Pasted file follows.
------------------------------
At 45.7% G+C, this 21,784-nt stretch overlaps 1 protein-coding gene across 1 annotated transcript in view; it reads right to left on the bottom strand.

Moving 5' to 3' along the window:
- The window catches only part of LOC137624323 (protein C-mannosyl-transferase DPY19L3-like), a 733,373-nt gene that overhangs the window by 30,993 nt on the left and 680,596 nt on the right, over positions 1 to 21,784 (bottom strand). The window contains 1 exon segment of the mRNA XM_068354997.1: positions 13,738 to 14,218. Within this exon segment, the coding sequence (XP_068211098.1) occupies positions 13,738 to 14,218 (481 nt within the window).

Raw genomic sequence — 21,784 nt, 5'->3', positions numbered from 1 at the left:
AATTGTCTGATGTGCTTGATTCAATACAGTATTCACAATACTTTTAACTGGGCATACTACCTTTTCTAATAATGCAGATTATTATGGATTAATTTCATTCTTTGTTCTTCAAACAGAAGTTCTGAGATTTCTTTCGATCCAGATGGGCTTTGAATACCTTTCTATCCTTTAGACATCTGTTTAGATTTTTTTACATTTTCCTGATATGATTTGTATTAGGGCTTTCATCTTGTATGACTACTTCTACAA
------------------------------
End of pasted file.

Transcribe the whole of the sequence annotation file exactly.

At 45.7% G+C, this 21,784-nt stretch overlaps 1 protein-coding gene across 1 annotated transcript in view; it reads right to left on the bottom strand.

Moving 5' to 3' along the window:
- The window catches only part of LOC137624323 (protein C-mannosyl-transferase DPY19L3-like), a 733,373-nt gene that overhangs the window by 30,993 nt on the left and 680,596 nt on the right, over positions 1 to 21,784 (bottom strand). The window contains 1 exon segment of the mRNA XM_068354997.1: positions 13,738 to 14,218. Within this exon segment, the coding sequence (XP_068211098.1) occupies positions 13,738 to 14,218 (481 nt within the window).

Raw genomic sequence — 21,784 nt, 5'->3', positions numbered from 1 at the left:
AATTGTCTGATGTGCTTGATTCAATACAGTATTCACAATACTTTTAACTGGGCATACTACCTTTTCTAATAATGCAGATTATTATGGATTAATTTCATTCTTTGTTCTTCAAACAGAAGTTCTGAGATTTCTTTCGATCCAGATGGGCTTTGAATACCTTTCTATCCTTTAGACATCTGTTTAGATTTTTTTACATTTTCCTGATATGATTTGTATTAGGGCTTTCATCTTGTATGACTACTTCTACAA